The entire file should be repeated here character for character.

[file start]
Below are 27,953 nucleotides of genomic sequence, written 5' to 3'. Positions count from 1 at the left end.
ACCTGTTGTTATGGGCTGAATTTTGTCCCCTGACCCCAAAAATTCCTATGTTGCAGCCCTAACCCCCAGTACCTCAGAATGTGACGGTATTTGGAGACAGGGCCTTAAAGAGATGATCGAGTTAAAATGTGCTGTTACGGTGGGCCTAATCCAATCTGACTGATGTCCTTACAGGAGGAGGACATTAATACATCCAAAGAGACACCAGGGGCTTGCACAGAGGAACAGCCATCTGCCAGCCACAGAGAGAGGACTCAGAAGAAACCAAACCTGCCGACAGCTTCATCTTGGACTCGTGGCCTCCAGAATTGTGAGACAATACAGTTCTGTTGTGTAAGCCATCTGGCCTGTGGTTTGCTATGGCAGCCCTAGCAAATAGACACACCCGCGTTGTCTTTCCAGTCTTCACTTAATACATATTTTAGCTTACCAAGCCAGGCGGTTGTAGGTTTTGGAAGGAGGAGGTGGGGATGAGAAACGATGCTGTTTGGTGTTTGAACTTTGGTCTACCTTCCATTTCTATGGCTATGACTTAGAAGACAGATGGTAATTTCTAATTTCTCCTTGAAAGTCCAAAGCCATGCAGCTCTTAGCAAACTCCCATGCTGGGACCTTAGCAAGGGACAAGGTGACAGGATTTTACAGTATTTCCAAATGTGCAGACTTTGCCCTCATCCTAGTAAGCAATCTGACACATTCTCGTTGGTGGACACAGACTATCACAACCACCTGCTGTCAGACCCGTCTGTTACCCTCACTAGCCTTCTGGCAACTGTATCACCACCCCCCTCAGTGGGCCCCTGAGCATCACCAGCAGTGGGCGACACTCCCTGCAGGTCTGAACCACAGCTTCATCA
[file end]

Below are 27,953 nucleotides of genomic sequence, written 5' to 3'. Positions count from 1 at the left end.
ACCTGTTGTTATGGGCTGAATTTTGTCCCCTGACCCCAAAAATTCCTATGTTGCAGCCCTAACCCCCAGTACCTCAGAATGTGACGGTATTTGGAGACAGGGCCTTAAAGAGATGATCGAGTTAAAATGTGCTGTTACGGTGGGCCTAATCCAATCTGACTGATGTCCTTACAGGAGGAGGACATTAATACATCCAAAGAGACACCAGGGGCTTGCACAGAGGAACAGCCATCTGCCAGCCACAGAGAGAGGACTCAGAAGAAACCAAACCTGCCGACAGCTTCATCTTGGACTCGTGGCCTCCAGAATTGTGAGACAATACAGTTCTGTTGTGTAAGCCATCTGGCCTGTGGTTTGCTATGGCAGCCCTAGCAAATAGACACACCCGCGTTGTCTTTCCAGTCTTCACTTAATACATATTTTAGCTTACCAAGCCAGGCGGTTGTAGGTTTTGGAAGGAGGAGGTGGGGATGAGAAACGATGCTGTTTGGTGTTTGAACTTTGGTCTACCTTCCATTTCTATGGCTATGACTTAGAAGACAGATGGTAATTTCTAATTTCTCCTTGAAAGTCCAAAGCCATGCAGCTCTTAGCAAACTCCCATGCTGGGACCTTAGCAAGGGACAAGGTGACAGGATTTTACAGTATTTCCAAATGTGCAGACTTTGCCCTCATCCTAGTAAGCAATCTGACACATTCTCGTTGGTGGACACAGACTATCACAACCACCTGCTGTCAGACCCGTCTGTTACCCTCACTAGCCTTCTGGCAACTGTATCACCACCCCCCTCAGTGGGCCCCTGAGCATCACCAGCAGTGGGCGACACTCCCTGCAGGTCTGAACCACAGCTTCATCA